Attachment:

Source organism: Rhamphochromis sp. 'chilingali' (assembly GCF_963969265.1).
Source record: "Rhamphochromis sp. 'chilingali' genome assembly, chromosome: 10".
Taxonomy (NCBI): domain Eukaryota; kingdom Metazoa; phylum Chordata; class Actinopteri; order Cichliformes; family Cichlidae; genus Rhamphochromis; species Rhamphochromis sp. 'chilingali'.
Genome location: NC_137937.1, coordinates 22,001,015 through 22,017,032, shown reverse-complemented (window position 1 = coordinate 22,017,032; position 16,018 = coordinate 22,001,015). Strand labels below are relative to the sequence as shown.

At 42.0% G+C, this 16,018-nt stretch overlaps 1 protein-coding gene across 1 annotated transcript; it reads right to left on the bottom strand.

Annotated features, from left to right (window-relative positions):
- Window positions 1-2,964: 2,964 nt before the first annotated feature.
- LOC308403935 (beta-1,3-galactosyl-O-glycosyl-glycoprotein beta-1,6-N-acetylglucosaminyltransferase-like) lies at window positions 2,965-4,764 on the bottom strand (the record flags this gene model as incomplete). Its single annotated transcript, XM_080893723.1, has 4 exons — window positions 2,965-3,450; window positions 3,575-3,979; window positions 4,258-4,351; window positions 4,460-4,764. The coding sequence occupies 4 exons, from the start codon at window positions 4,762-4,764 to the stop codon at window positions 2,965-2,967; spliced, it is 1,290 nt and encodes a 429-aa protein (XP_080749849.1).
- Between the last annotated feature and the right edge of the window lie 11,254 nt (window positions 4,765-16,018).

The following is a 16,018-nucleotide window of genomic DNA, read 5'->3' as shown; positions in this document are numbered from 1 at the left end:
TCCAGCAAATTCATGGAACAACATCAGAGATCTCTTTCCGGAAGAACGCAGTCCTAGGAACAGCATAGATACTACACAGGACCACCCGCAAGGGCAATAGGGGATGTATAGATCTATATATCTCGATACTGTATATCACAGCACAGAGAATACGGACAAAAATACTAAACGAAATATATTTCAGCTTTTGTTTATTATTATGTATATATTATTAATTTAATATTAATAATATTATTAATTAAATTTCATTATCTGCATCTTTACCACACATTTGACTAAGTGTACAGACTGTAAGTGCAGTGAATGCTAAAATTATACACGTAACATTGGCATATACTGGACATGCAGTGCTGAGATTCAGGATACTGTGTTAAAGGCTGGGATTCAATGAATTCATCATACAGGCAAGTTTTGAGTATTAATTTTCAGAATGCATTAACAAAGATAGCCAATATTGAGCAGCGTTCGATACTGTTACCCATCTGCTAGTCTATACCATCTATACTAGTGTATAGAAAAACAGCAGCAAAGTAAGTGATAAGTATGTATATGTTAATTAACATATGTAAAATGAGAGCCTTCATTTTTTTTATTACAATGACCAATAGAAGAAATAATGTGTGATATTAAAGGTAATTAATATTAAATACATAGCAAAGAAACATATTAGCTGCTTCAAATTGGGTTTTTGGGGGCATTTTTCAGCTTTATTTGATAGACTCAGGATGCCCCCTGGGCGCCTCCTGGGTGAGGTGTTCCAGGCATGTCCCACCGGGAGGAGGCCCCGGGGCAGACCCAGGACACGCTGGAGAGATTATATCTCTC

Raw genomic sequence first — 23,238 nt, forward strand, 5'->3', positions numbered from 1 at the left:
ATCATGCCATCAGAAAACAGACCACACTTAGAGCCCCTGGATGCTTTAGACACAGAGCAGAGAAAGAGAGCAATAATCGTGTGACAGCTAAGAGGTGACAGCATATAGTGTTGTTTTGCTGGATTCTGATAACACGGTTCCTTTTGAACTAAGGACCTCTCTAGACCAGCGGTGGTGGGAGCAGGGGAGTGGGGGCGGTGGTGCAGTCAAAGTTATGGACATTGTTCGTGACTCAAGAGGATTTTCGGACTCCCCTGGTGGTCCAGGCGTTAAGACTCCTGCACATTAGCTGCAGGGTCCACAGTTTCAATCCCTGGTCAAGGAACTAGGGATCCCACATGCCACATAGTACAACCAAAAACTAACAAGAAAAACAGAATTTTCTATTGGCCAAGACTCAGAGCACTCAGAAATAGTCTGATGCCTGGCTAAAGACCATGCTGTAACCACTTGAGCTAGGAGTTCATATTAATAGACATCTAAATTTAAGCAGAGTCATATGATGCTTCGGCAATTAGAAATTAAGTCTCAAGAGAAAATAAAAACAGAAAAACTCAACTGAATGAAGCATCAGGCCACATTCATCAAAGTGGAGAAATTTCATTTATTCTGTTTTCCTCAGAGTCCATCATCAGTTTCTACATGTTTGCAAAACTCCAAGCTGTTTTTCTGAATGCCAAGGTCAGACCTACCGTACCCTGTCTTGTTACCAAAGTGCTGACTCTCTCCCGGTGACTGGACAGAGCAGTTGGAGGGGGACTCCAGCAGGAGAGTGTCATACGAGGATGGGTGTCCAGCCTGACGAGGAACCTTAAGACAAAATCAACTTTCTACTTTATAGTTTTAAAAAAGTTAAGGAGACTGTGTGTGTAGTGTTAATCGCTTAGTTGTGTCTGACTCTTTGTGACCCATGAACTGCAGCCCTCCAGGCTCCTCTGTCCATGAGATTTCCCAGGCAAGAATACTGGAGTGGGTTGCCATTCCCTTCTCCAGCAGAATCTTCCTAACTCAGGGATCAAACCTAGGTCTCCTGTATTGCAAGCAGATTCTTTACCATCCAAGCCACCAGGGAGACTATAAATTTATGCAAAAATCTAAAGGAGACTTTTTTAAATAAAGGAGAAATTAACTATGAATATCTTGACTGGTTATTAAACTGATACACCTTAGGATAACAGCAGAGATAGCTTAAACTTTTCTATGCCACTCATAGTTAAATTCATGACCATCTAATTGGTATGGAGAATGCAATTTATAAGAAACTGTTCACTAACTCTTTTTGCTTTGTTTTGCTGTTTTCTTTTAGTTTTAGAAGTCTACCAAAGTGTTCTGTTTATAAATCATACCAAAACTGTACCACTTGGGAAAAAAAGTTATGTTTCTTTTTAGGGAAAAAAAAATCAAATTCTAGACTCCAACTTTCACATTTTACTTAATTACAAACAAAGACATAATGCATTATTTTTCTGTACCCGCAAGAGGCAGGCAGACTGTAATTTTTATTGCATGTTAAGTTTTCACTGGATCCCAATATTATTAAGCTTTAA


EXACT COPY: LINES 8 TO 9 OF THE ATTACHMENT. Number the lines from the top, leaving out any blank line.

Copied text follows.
- LOC308403935 (beta-1,3-galactosyl-O-glycosyl-glycoprotein beta-1,6-N-acetylglucosaminyltransferase-like) lies at window positions 2,965-4,764 on the bottom strand (the record flags this gene model as incomplete). Its single annotated transcript, XM_080893723.1, has 4 exons — window positions 2,965-3,450; window positions 3,575-3,979; window positions 4,258-4,351; window positions 4,460-4,764. The coding sequence occupies 4 exons, from the start codon at window positions 4,762-4,764 to the stop codon at window positions 2,965-2,967; spliced, it is 1,290 nt and encodes a 429-aa protein (XP_080749849.1).
- Between the last annotated feature and the right edge of the window lie 11,254 nt (window positions 4,765-16,018).